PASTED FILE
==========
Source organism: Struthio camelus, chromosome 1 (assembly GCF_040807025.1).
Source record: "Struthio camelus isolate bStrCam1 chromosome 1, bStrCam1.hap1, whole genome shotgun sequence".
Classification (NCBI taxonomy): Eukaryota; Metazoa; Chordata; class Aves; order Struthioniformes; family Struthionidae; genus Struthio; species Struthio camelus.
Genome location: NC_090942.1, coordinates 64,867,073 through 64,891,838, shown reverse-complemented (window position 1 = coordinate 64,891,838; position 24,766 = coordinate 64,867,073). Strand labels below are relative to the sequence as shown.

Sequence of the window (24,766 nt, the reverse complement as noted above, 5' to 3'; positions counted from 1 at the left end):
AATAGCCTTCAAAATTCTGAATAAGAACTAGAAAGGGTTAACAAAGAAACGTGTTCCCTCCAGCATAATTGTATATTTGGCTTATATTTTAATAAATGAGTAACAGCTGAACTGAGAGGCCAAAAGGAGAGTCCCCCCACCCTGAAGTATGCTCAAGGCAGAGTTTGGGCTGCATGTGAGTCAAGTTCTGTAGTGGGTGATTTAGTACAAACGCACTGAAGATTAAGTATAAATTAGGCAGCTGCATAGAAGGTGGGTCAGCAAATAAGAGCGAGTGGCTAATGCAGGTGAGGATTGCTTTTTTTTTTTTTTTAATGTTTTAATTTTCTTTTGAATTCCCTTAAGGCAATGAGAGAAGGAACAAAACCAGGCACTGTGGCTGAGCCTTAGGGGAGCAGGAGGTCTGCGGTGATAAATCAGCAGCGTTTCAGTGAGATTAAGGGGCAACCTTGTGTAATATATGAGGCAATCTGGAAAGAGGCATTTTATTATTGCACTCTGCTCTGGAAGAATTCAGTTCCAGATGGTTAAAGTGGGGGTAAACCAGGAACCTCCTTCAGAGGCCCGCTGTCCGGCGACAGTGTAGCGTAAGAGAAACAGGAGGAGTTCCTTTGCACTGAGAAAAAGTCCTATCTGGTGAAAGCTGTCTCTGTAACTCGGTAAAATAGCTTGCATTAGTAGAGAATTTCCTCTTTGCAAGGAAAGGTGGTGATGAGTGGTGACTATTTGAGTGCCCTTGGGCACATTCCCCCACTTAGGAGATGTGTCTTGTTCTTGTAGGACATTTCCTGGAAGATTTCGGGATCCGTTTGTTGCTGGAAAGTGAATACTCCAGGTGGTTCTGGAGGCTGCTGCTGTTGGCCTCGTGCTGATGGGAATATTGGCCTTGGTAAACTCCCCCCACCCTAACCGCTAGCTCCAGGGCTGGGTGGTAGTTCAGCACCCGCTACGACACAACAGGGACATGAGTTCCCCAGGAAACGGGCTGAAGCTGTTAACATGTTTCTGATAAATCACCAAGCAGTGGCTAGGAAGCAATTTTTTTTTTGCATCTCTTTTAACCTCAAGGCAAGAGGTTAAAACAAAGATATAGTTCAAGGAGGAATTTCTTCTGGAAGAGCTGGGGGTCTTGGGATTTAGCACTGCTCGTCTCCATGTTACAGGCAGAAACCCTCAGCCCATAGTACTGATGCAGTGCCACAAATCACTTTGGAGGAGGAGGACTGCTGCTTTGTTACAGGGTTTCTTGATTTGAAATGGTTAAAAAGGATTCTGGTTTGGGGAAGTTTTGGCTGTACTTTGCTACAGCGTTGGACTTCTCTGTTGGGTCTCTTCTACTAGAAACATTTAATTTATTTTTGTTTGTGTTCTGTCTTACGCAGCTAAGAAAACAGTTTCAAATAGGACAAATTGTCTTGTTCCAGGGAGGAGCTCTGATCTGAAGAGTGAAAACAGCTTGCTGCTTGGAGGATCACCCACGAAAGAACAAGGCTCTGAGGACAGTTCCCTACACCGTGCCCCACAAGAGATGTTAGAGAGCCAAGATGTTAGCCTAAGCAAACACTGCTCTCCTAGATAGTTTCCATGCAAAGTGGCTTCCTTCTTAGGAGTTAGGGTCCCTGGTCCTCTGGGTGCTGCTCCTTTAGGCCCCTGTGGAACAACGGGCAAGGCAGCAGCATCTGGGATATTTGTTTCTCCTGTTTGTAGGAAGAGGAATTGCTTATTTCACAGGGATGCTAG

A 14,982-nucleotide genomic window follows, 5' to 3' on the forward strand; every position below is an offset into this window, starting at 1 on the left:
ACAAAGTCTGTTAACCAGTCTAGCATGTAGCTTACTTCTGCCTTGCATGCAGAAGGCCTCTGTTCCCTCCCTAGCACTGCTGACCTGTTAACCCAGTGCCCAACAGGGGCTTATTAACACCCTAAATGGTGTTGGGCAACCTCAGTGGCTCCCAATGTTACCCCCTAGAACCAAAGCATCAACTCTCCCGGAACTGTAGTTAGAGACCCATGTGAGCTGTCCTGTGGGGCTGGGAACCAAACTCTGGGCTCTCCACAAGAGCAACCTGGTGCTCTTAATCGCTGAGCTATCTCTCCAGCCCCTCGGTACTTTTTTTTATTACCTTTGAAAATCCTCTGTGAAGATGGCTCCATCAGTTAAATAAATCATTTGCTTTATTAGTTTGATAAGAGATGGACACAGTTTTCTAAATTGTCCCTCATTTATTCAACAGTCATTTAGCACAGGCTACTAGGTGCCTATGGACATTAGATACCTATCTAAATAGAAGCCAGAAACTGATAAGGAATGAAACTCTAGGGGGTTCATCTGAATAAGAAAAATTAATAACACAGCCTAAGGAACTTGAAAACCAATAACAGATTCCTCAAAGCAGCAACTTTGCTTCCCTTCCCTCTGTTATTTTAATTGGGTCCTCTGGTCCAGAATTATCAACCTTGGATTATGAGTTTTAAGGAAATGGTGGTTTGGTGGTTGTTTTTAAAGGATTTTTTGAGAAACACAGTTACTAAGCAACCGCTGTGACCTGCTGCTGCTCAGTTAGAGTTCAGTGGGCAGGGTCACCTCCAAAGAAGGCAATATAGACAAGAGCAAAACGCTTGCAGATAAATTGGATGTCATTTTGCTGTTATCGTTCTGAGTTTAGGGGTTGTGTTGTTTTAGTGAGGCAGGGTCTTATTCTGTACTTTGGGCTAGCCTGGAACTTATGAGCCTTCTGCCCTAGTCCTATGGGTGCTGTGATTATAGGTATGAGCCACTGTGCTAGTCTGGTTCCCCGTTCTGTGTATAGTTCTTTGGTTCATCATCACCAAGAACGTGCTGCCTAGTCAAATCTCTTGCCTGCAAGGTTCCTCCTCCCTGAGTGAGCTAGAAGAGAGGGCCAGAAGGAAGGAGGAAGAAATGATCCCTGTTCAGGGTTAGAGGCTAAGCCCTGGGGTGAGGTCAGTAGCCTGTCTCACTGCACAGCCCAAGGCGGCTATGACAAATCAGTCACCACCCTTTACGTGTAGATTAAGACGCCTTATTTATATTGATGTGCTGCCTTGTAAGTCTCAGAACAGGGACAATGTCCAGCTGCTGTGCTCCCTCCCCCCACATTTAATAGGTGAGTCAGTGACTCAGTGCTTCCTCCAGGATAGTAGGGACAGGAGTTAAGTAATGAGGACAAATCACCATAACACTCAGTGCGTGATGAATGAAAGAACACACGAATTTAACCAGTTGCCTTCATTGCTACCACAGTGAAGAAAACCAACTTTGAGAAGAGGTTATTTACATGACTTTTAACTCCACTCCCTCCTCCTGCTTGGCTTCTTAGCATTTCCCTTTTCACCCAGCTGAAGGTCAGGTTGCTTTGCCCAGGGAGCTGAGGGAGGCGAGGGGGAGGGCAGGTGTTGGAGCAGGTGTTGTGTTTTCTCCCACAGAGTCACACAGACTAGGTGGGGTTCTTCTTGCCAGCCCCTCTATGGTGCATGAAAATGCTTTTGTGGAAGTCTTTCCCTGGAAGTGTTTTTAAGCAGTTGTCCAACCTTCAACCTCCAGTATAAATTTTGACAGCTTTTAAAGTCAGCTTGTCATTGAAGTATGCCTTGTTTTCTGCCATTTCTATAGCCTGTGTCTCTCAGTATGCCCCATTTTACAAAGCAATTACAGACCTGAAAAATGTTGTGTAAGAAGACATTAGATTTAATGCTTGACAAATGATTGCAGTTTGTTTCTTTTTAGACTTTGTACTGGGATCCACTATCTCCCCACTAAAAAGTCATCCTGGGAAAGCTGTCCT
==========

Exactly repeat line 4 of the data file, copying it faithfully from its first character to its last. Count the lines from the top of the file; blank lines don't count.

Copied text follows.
Genome location: NC_090942.1, coordinates 64,867,073 through 64,891,838, shown reverse-complemented (window position 1 = coordinate 64,891,838; position 24,766 = coordinate 64,867,073). Strand labels below are relative to the sequence as shown.